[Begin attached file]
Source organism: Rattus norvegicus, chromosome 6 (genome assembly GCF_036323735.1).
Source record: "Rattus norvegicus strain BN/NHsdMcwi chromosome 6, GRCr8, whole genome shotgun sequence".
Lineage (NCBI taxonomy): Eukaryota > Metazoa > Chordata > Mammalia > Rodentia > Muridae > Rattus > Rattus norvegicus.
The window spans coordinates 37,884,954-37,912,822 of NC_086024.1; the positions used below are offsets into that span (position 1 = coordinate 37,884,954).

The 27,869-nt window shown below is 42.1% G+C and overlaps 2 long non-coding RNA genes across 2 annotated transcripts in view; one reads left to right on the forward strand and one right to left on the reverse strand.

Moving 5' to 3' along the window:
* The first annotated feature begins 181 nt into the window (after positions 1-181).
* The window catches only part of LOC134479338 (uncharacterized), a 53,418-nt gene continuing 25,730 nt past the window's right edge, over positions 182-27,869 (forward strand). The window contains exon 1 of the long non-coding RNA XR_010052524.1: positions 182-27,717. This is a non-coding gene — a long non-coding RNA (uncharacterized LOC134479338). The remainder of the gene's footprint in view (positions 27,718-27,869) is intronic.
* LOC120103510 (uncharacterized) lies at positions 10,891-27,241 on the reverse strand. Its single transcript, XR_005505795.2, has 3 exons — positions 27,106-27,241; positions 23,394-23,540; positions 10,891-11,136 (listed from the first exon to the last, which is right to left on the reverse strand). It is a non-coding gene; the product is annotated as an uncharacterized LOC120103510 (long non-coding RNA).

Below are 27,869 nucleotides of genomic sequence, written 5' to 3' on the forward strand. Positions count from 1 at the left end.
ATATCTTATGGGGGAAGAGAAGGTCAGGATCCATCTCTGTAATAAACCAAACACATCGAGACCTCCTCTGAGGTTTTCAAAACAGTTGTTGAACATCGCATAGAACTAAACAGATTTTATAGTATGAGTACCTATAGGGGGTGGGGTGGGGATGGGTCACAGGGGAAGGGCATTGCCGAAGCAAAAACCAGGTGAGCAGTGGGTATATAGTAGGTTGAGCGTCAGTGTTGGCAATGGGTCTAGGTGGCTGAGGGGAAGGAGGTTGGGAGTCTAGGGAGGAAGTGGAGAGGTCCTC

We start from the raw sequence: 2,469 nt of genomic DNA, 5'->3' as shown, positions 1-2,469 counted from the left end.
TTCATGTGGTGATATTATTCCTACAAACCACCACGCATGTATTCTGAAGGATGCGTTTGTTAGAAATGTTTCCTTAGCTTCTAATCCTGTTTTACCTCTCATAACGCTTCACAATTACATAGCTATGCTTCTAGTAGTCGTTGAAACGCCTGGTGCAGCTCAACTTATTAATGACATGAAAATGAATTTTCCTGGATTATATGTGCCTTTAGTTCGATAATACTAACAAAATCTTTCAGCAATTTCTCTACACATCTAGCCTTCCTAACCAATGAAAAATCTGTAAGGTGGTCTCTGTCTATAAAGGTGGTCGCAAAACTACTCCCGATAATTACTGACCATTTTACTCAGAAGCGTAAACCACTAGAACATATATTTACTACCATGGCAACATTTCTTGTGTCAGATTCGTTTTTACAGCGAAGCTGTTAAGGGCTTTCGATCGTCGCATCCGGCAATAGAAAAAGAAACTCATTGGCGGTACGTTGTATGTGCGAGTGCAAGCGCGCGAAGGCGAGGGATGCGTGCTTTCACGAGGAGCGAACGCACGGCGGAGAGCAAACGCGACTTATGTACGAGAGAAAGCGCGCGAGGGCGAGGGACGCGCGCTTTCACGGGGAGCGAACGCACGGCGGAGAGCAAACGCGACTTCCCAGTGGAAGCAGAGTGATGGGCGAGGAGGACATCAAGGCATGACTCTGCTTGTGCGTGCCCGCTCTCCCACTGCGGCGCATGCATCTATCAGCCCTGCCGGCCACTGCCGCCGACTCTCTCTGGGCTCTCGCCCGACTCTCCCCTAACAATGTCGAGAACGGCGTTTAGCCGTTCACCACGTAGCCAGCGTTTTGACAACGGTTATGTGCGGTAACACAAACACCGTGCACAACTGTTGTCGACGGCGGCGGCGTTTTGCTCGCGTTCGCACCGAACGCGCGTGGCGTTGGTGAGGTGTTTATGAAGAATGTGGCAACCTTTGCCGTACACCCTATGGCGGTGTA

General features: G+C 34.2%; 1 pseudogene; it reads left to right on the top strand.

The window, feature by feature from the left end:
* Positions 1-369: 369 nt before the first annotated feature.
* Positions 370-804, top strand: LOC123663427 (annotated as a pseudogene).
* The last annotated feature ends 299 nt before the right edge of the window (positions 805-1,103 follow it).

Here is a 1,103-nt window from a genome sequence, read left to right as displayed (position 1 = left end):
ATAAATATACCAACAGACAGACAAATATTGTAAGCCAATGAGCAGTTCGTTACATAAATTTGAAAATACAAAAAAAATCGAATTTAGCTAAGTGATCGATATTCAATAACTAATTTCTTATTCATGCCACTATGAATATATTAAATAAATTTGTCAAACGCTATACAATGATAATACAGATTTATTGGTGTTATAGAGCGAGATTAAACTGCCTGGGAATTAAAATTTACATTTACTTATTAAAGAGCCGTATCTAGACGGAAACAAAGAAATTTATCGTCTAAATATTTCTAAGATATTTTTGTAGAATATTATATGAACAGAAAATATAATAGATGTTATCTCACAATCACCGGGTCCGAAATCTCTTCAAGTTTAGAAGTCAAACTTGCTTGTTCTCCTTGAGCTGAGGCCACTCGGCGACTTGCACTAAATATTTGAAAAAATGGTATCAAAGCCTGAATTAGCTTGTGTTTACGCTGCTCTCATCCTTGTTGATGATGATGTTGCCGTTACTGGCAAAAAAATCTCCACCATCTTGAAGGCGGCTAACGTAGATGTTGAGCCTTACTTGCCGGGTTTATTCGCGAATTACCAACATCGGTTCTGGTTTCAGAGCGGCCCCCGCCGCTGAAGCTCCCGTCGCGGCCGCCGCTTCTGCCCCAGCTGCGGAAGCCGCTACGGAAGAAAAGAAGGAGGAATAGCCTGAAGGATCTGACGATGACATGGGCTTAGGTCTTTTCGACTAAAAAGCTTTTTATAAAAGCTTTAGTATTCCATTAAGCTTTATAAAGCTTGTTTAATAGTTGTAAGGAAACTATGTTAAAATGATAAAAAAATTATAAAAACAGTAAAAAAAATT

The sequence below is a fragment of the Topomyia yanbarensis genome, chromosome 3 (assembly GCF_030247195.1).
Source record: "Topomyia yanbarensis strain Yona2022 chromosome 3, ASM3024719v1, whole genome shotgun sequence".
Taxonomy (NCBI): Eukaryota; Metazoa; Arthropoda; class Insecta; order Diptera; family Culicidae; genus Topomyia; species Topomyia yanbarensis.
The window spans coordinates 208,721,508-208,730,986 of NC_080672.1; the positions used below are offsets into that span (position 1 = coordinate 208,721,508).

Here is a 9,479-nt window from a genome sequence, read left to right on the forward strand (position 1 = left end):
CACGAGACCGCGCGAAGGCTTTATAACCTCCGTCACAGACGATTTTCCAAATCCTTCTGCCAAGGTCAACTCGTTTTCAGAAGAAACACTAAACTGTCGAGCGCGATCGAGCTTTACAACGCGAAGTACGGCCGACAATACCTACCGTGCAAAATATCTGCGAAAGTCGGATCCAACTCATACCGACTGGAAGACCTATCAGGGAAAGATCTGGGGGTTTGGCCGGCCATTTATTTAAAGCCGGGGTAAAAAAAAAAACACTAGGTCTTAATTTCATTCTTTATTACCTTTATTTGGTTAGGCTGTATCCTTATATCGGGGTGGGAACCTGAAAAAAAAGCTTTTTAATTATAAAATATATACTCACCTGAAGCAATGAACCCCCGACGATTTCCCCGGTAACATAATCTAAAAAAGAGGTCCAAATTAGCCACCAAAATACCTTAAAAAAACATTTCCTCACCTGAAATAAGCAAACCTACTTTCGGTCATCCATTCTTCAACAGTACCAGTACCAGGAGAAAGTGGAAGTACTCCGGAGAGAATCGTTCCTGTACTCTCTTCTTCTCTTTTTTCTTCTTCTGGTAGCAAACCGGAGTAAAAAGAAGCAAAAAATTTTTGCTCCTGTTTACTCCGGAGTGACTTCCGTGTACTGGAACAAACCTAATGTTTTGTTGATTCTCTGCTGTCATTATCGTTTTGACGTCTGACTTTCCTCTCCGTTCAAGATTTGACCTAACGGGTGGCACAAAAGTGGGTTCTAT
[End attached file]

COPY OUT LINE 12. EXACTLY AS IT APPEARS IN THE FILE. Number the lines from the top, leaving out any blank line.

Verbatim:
We start from the raw sequence: 2,469 nt of genomic DNA, 5'->3' as shown, positions 1-2,469 counted from the left end.